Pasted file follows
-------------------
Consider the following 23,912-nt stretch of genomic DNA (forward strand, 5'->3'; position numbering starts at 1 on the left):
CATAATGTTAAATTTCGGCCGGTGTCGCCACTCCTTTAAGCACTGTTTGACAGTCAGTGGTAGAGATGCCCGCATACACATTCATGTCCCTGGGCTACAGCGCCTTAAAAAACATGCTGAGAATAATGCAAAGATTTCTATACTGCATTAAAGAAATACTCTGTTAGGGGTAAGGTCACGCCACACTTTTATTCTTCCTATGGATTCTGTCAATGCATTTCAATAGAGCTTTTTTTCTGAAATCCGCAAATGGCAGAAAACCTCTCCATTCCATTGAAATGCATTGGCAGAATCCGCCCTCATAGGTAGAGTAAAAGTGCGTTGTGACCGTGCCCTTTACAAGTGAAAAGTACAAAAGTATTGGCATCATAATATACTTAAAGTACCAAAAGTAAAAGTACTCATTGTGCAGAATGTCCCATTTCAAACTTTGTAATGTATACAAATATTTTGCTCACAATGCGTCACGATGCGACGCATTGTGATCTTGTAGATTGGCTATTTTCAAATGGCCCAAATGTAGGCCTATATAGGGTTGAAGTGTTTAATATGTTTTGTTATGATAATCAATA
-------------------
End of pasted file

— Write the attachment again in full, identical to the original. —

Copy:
Consider the following 23,912-nt stretch of genomic DNA (forward strand, 5'->3'; position numbering starts at 1 on the left):
CATAATGTTAAATTTCGGCCGGTGTCGCCACTCCTTTAAGCACTGTTTGACAGTCAGTGGTAGAGATGCCCGCATACACATTCATGTCCCTGGGCTACAGCGCCTTAAAAAACATGCTGAGAATAATGCAAAGATTTCTATACTGCATTAAAGAAATACTCTGTTAGGGGTAAGGTCACGCCACACTTTTATTCTTCCTATGGATTCTGTCAATGCATTTCAATAGAGCTTTTTTTCTGAAATCCGCAAATGGCAGAAAACCTCTCCATTCCATTGAAATGCATTGGCAGAATCCGCCCTCATAGGTAGAGTAAAAGTGCGTTGTGACCGTGCCCTTTACAAGTGAAAAGTACAAAAGTATTGGCATCATAATATACTTAAAGTACCAAAAGTAAAAGTACTCATTGTGCAGAATGTCCCATTTCAAACTTTGTAATGTATACAAATATTTTGCTCACAATGCGTCACGATGCGACGCATTGTGATCTTGTAGATTGGCTATTTTCAAATGGCCCAAATGTAGGCCTATATAGGGTTGAAGTGTTTAATATGTTTTGTTATGATAATCAATA